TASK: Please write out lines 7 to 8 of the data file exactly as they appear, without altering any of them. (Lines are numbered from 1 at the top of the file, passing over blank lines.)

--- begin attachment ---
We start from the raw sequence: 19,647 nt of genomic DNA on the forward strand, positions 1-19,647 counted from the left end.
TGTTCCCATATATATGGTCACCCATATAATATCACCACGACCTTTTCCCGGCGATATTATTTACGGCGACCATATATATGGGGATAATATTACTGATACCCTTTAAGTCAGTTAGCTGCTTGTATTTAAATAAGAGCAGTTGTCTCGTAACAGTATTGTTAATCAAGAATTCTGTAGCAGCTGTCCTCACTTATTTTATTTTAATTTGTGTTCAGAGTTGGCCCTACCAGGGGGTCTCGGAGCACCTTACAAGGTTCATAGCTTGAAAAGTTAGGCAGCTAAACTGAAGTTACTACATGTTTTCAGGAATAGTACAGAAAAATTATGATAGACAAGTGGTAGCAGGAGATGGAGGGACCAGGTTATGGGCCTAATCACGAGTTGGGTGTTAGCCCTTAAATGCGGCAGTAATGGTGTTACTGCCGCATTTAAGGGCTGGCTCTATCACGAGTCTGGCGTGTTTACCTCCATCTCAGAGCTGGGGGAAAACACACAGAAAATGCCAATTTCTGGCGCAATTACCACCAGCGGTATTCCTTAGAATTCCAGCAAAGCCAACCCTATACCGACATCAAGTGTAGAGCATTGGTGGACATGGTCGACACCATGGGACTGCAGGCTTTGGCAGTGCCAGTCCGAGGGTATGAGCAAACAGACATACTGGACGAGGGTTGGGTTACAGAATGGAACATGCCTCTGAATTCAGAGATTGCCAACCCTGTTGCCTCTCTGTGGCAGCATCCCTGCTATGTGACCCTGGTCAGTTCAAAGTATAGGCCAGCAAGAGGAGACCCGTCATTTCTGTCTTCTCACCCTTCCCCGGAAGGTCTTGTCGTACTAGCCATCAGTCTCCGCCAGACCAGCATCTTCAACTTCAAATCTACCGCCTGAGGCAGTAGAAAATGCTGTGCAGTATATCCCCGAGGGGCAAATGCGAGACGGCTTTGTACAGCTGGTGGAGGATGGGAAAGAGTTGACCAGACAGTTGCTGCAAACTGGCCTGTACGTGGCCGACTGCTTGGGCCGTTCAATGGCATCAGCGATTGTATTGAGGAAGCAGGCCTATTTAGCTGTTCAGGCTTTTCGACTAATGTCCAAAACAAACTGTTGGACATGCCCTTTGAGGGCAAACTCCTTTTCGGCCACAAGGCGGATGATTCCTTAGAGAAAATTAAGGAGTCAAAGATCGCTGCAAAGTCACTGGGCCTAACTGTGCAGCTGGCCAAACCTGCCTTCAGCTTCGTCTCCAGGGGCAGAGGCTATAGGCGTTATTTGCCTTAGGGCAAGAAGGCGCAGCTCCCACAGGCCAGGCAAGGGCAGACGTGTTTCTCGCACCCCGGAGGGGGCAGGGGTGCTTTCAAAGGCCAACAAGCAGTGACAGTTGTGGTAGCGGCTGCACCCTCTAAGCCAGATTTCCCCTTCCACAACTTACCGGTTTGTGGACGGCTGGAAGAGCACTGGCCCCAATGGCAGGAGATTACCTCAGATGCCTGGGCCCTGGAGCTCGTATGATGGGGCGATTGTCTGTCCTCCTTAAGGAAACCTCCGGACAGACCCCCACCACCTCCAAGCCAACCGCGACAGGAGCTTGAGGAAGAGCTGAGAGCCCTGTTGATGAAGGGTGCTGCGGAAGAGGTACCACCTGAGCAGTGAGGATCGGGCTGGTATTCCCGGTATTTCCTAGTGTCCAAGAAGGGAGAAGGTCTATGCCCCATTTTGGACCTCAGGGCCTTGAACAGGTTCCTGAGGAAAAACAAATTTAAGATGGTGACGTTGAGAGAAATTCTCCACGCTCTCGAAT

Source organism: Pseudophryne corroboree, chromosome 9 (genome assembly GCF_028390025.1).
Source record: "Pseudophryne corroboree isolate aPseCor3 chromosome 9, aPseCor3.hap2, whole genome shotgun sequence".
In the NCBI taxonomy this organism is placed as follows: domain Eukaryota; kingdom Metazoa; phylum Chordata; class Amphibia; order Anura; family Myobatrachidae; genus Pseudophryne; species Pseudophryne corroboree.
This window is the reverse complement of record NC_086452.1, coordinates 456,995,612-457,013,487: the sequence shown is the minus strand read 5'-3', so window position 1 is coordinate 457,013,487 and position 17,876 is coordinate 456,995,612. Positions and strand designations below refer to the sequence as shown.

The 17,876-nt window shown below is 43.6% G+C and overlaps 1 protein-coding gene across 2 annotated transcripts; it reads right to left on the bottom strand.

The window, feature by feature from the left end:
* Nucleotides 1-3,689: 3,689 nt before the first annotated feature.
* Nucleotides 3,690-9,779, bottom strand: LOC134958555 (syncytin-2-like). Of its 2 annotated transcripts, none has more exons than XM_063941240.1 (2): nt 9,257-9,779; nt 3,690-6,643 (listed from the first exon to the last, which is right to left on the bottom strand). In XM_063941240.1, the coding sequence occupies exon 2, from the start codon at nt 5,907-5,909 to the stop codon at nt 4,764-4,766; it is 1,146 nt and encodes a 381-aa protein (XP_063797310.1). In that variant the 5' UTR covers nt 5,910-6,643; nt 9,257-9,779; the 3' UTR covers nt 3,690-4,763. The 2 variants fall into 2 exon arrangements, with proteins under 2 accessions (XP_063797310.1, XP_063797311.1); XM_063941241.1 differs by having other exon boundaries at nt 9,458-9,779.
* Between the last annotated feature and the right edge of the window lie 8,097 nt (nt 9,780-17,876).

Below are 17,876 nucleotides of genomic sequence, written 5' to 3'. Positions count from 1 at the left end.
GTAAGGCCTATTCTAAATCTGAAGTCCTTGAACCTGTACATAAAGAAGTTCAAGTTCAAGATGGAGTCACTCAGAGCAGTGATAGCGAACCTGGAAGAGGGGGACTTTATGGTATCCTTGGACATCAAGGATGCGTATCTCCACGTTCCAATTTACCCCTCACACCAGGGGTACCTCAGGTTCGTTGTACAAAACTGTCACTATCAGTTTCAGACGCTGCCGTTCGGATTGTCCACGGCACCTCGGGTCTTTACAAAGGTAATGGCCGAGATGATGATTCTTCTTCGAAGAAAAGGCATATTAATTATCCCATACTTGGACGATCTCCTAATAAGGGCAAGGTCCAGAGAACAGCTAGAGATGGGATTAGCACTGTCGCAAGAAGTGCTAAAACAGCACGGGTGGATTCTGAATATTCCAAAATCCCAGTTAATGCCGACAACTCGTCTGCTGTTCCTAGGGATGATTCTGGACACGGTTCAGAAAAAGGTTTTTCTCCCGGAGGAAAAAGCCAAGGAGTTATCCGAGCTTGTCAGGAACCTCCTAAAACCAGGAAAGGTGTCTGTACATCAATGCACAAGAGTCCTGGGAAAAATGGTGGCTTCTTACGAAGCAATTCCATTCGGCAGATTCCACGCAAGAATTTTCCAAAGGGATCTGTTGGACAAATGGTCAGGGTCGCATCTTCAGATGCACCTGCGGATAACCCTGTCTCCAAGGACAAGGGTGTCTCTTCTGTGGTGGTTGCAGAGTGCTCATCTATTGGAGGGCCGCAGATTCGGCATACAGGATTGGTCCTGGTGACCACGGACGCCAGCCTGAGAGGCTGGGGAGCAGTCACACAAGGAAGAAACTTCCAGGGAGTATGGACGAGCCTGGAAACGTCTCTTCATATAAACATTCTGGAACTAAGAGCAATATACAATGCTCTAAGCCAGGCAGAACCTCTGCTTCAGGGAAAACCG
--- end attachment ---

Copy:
The 17,876-nt window shown below is 43.6% G+C and overlaps 1 protein-coding gene across 2 annotated transcripts; it reads right to left on the bottom strand.

The window, feature by feature from the left end: